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Annu Rev Genet. 2004;38:119-73.

Chlamydomonas reinhardtii in the landscape of pigments.

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  • 1The Carnegie Institution of Washington, Department of Plant Biology, Stanford, California 94305, USA.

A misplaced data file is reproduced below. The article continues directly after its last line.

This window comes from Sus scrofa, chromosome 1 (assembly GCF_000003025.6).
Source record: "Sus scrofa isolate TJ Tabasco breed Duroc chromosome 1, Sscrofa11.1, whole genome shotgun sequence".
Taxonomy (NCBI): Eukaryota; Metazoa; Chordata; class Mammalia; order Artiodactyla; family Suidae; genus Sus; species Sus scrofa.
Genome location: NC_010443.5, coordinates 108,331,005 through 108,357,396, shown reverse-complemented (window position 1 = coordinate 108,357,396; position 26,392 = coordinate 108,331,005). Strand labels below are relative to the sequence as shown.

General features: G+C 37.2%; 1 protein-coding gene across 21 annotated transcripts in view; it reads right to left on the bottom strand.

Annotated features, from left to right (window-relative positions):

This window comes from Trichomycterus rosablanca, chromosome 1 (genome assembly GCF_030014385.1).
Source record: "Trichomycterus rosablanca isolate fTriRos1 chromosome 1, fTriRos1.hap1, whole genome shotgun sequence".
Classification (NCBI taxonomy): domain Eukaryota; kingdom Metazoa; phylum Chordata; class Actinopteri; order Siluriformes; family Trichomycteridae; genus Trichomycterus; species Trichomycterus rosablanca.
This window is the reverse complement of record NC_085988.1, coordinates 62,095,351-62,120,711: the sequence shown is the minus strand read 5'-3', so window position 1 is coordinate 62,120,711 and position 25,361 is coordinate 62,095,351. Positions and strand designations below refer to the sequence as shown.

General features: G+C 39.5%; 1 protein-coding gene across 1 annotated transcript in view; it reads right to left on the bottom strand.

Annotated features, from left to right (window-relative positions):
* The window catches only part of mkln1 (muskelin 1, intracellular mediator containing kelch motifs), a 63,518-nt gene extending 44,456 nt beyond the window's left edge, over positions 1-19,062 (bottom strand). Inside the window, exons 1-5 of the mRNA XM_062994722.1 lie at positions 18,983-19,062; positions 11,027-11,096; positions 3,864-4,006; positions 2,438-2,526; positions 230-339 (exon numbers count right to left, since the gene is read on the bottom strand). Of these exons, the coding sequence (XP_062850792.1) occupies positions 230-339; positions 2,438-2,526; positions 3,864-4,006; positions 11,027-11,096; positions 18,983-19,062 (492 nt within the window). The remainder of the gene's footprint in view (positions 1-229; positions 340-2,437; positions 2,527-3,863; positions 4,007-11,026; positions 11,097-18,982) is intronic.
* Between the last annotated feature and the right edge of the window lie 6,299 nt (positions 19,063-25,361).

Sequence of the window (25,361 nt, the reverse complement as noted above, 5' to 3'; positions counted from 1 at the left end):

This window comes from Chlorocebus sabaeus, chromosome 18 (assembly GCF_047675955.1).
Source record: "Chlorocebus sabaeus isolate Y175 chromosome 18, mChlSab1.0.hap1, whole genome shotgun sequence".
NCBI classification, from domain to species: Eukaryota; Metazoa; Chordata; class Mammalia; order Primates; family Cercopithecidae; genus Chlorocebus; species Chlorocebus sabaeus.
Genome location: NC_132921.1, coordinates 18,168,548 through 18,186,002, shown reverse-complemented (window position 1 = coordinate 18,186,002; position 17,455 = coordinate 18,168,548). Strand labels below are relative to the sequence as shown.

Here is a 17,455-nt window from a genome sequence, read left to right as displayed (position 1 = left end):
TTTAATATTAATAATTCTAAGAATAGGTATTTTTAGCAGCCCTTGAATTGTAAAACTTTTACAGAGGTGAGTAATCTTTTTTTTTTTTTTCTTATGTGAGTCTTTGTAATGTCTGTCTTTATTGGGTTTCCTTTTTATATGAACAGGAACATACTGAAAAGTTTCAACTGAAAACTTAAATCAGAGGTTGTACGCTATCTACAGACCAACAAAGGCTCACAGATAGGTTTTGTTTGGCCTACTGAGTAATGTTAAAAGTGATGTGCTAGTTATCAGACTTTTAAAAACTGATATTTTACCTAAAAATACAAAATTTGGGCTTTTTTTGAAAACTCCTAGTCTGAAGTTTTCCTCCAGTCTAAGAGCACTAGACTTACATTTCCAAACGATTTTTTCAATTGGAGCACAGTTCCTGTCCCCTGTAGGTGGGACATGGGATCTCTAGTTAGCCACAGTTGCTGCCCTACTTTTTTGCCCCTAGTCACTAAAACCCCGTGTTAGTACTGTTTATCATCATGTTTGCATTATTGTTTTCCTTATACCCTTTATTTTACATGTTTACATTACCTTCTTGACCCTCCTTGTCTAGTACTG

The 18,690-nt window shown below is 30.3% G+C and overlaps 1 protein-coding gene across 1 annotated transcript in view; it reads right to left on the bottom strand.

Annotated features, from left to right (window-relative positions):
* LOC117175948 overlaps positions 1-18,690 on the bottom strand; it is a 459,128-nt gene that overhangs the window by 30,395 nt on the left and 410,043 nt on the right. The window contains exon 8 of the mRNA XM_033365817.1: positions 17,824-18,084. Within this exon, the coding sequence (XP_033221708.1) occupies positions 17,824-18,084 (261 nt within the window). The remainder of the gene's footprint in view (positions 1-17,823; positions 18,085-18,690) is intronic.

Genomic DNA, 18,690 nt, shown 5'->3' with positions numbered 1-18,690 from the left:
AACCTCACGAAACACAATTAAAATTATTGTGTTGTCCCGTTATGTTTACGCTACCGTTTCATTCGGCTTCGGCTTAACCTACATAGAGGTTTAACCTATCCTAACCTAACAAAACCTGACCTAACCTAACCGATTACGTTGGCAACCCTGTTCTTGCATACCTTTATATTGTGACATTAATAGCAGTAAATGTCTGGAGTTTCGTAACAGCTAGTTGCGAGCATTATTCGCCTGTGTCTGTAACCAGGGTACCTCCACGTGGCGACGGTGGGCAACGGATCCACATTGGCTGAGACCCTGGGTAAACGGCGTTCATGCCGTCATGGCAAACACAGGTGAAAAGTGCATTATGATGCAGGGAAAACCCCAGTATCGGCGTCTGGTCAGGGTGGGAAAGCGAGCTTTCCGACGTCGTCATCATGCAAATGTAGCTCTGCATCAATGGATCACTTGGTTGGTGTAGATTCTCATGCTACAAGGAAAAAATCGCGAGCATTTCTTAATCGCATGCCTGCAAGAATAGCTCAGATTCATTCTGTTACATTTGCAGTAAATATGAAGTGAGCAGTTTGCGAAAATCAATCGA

This review focuses on the biosynthesis of pigments in the unicellular alga Chlamydomonas reinhardtii and their physiological and regulatory functions in the context of information gathered from studies of other photosynthetic organisms. C. reinhardtii is serving as an important model organism for studies of photosynthesis and the pigments associated with the photosynthetic apparatus. Despite extensive information pertaining to the biosynthetic pathways critical for making chlorophylls and carotenoids, we are just beginning to understand the control of these pathways, the coordination between pigment and apoprotein synthesis, and the interactions between the activities of these pathways and those for other important cellular metabolites branching from these pathways. Other exciting areas relating to pigment function are also emerging: the role of intermediates of pigment biosynthesis as messengers that coordinate metabolism in the chloroplast with nuclear gene activity, and the identification of photoreceptors and their participation in critical cellular processes including phototaxis, gametogenesis, and the biogenesis of the photosynthetic machinery. These areas of research have become especially attractive for intensive development with the application of potent molecular and genomic tools currently being applied to studies of C. reinhardtii.

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